Drinking Buddies Review

 
 

Title: Drinking Buddies
Director: Joe Swanberg
Starring: Olivia Wilde, Jake Johnson, Anna Kendrick, Ron Livingston
Release Date: November 1st

Drinking Buddies is an unexpected take on the garden-variety will-they-or-won’t-they romantic comedy. The story follows buddies Kate (Olivia Wilde) and Luke (Jake Johnson) who work together at a Chicago craft brewery and have clear sexual tension despite the fact that they’re both in other relationships.

After a quiet, ill-fated couples’ weekend at a cabin in the woods around Lake Michigan, the established order of the film slowly and expertly falls to pieces. The film’s flaws are of the glaringly obvious sort, but get themselves out of the way very quickly.

The dialogue consists mainly of the kind of non-developmental chat that filmmakers tend to think makes their movies more realistic, while Olivia Wilde plays yet another one of those effortless beauties who doesn’t want to do anything but drink beer and play cards with the guys. In addition, character development stagnates a little by resting too heavily on the audience’s ability to read between the sparse lines of dialogue.

Despite this, Drinking Buddies still manages to be thoroughly captivating. Wilde and Johnson are entirely believable as best friends who might be something more, while Ron Livingston (Chris) is at home with the typically indie, low-key atmosphere.

As usual, Anna Kendrick gives a beautiful performance, in this instance as insecure special education teacher Jill. Director Joe Swanberg makes a film that is very clearly content within the indie comedy genre, but foregoes typical low budget stylisation in favour of a minimalist soundtrack, steady and efficient cinematography and lack of empty profundities about the changing world and other postmodern non-issues.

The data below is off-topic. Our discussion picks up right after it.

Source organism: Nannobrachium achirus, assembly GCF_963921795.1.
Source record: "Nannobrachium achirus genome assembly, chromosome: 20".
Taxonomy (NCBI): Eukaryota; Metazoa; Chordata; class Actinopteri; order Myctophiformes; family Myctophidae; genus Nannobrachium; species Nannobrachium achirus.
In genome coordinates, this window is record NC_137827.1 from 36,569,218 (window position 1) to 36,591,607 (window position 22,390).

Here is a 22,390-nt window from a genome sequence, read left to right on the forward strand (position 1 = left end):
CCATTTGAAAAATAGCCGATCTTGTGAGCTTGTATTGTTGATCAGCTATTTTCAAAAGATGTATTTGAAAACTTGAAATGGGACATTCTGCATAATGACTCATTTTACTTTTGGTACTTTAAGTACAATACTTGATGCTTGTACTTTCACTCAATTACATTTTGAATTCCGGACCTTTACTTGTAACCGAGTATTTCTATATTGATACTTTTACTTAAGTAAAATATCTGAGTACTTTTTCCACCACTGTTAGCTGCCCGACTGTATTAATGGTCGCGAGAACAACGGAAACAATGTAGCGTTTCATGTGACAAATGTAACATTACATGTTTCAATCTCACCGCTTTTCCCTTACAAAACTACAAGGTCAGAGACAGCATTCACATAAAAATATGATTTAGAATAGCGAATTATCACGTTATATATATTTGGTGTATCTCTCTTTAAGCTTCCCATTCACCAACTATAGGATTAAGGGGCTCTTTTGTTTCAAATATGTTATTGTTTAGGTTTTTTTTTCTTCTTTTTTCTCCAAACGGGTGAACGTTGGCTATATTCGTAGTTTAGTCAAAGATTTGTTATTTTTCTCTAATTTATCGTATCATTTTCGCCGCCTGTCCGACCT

A notable element of the film’s production is the emphasis placed on improvisation by the actors in leading roles, which, despite its drawbacks, lends the film an organic depth in more intimate moments and allows the plot to shy away from typical Hollywood interpretations of romance.

The film does skirt around the fact that Kate and Luke are, at best, functional alcoholics, though the fact that the alcohol they imbibe so frequently is a gold coloured craft beer softens the concept into a vague portrayal of their deep immaturity.

One of film’s main strengths is that when it starts to fall too far into melodrama and predictability it self-referentially pulls the audience back in, a quality that can’t be valued enough. Ultimately, Drinking Buddies is a rewarding master class in pacing. Strong performances and a fresh, authentic style make it a standout example of its genre.

In A Nutshell:  A slow-burning romantic comedy with something sweet and light at its centre, Drinking Buddies works through its failures and comes out eminently watchable on the other side.

 

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